What does Sony need with Amiga?  If they're serious about an OS, they can make their own.  Oh wait... they're just making yet another Linux distro.  I guess they don't care. :roll:

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minator:  The last point is the difficult one as the Amiga partners seem to be allergic to this idea. The MOS team and AROS folks are just plain uninterested or unaware of just what Cell is or can do - Cell has some major architectural advantages which wont become apparent for a few years yet.

Yeah, like tons of vector power, but little scalar power.  It would be similar to re-introducing math coprocessors (like what Ageia is trying to do, and will fail) or instead of making a dual-core x86 chips, you would have one puny x86 core and a lot of dedicated SSE cores.  I can only imagine how Windows would handle that kind of chip without a major rewrite.  :-)

It's a good idea, but the technical makeup of Cell is terribly imbalanced.  Note that Sony originally thought they could use multiple Cell processors to replace the GPU.  When real-world benchmarks weren't very good, they went with a more traditional layout, and the fanboy hype of distributed computing (and those idiotic schematics) pretty much died.

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Nitro:   Just download the CELL.library from Aminet and add to the LIBS directory.

Well, hey... there's your coprocessor.  :-)

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AmigaMance:  Ok, i have noticed something in here and in another Amiga forum that troubles me. Why all the pointless and semi off topic threads are draws all the posts and attention while posts about a real Amiga problem does not?
Is this a sign of our times?

Good point.  When both the old machines and the new "official" machines are at a dead end, people are going to talk a lot about unofficial new machines.

Personally, I'm more interested in software.  But, that can't happen until people stop trying to force the idea of custom hardware.  The computer world has always been trying to turn hardware into software.  Why a lot of Amigans can't figure this out is beyond me.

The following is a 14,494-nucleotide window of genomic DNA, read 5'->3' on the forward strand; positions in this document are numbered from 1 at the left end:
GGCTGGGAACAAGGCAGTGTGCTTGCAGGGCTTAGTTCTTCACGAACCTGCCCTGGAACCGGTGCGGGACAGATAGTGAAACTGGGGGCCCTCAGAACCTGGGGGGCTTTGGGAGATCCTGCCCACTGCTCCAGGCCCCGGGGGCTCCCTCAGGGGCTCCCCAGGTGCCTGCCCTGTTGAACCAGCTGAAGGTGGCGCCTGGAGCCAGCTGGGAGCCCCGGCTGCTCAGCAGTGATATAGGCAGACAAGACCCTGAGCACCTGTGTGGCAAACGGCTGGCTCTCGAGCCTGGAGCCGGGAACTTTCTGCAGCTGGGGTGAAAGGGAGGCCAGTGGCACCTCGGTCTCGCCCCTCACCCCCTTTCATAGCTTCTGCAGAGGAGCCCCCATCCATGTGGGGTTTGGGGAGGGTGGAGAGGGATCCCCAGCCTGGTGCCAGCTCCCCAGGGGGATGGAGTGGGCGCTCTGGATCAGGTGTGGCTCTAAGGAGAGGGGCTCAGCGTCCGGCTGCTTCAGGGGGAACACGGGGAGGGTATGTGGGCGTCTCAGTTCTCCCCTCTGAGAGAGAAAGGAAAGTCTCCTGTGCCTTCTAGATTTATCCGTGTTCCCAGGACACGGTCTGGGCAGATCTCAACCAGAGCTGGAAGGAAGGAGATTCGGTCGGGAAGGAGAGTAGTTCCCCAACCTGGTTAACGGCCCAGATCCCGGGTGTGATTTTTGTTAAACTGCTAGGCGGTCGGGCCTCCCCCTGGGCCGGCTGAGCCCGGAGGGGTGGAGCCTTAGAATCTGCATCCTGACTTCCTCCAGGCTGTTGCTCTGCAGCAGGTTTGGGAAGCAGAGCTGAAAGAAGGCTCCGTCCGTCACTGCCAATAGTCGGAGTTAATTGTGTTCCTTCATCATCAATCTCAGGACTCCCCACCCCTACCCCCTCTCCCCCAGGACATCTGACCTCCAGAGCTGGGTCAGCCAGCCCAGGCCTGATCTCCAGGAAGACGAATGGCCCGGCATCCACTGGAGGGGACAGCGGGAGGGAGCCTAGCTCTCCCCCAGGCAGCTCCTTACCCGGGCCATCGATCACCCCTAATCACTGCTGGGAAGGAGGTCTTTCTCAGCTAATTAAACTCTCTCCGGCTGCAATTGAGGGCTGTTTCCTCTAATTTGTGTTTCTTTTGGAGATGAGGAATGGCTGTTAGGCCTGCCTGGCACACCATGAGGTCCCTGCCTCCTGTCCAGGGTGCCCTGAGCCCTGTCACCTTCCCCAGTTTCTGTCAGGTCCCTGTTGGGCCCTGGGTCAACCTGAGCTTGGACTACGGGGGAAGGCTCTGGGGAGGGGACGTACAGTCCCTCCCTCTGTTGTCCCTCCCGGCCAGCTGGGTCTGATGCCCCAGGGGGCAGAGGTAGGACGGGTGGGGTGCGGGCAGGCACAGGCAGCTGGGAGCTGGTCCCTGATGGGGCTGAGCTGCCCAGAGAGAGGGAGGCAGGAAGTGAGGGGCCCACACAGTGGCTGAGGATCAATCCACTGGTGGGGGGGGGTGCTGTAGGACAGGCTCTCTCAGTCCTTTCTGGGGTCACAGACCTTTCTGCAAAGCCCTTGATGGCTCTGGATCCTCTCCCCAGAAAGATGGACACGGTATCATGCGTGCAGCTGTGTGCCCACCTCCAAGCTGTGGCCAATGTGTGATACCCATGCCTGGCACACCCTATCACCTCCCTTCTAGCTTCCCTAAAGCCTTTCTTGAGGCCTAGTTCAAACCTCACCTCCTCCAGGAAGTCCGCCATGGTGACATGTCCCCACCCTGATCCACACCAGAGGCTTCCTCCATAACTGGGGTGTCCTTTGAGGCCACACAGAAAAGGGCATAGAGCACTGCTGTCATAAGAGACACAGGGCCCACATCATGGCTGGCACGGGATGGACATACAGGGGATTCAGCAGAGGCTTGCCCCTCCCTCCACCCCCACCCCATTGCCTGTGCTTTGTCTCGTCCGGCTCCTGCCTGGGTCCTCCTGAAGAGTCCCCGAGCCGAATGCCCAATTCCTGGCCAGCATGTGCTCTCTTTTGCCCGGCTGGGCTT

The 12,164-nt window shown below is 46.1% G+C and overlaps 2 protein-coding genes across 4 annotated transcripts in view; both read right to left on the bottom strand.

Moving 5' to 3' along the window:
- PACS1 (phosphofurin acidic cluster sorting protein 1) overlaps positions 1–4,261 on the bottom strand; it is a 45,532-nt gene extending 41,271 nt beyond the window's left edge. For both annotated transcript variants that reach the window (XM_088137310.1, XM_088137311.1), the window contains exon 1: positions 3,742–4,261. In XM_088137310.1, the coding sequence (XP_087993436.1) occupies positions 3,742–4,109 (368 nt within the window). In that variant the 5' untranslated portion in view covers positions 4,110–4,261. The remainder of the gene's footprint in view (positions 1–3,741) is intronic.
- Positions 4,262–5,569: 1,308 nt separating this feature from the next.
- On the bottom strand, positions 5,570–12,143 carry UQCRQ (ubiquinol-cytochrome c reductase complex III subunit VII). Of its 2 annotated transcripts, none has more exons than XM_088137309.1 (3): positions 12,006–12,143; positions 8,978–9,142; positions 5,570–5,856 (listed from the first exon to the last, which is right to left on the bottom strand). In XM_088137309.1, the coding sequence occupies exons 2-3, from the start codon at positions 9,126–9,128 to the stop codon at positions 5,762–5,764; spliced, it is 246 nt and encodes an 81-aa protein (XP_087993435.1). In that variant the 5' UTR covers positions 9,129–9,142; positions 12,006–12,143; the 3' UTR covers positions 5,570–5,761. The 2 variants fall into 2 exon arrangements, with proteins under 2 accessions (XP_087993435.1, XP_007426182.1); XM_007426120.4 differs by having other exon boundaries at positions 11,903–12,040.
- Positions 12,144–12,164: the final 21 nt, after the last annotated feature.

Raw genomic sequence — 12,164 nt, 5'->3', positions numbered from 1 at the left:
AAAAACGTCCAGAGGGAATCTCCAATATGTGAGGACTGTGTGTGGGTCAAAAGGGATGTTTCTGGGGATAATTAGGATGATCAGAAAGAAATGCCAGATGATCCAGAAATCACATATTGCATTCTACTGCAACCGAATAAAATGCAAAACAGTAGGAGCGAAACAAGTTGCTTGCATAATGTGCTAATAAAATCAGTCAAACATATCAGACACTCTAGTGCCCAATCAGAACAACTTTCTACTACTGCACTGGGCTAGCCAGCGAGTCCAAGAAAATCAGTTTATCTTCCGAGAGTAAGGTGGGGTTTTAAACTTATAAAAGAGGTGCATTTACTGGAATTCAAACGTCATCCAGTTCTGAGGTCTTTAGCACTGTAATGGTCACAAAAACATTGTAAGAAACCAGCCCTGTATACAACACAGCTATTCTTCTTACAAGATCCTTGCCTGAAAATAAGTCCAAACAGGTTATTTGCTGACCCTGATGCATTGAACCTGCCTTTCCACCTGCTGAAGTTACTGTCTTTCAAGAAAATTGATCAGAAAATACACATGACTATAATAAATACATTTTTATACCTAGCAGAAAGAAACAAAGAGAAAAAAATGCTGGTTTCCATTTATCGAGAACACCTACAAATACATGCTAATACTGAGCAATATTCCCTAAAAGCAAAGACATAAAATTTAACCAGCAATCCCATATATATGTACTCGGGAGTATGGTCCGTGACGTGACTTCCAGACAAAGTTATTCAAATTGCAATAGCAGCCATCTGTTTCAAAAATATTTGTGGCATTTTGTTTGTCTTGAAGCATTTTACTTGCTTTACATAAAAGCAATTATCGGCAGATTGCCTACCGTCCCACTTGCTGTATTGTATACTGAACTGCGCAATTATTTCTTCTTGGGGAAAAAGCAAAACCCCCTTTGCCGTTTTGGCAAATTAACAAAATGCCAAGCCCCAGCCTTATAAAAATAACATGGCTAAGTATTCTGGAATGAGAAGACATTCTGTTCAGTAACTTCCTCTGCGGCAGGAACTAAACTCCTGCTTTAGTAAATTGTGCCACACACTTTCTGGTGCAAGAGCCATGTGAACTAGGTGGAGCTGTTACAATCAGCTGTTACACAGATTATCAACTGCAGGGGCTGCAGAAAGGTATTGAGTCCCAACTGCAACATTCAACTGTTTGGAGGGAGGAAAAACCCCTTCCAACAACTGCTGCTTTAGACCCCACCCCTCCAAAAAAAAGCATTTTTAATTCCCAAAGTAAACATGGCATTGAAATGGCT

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Dammy:  Like doing OOO? Oh wait...

Case in point.  The instructions are the only thing I care about, because that determines what compilers and tools are available and how they are used.  I don't care how the processor computes those instructions, becuase that's a hardware issue beyond the control of the developer.  If it's strictly a hardware issue, it doesn't involve me, so why should I care?  Just make it fast and cheap, and give me clean tools.

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SamuraiCrow:  Little-endian byte ordering must die first.

We'll be getting our Amiga8000 long before that happens.  :-D

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minator:  Cell dropped it in favour of an architecture which can boost some algorithms by anything up to 10000%.

If you plan to write your own algorithms, you need to know custom VMX coding to use them, though.  Older algorithms don't benefit, either, so you have to re-write a lot of stuff.  Hence, the high costs.

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DonnyEMU:  People buy consoles to play games.

Yes.  They also buy new game consoles to play new games.  Backwards compatibility in the gaming arena is just a plus.  Why would the typical PS3 customer be interested in Amiga?

Also, the limit to backwards compatibility is pretty much making things run at the same speed, but (sometimes) with higher resolutions, antialiasing, and the like.  The compatibility modes are designed for games as well, not applications.
 

Offline minator

Re: Need AmigaOS on new PlayStation 3
« Reply #23 on: April 11, 2006, 02:40:23 AM »
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Yeah, like tons of vector power, but little scalar power.


The vector processors can also do scalar processing.  According to the people actually using them they are very, very fast.

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It would be similar to re-introducing math coprocessors (like what Ageia is trying to do, and will fail


Er, maths co-processors were a great success, so good they integrated the functionality into every CPU available today.
Intel and especially AMD are also reintroducing the idea of co-processors, spurred on by of all things Cell (a "wake up call" according to the AMD CTO).

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instead of making a dual-core x86 chips, you would have one puny x86 core and a lot of dedicated SSE cores. I can only imagine how Windows would handle that kind of chip without a major rewrite.


A bit slower of some stuff, a hell of a lot faster on computer intensive stuff.
Both Intel and AMD are talking about building exactly that sort of processor.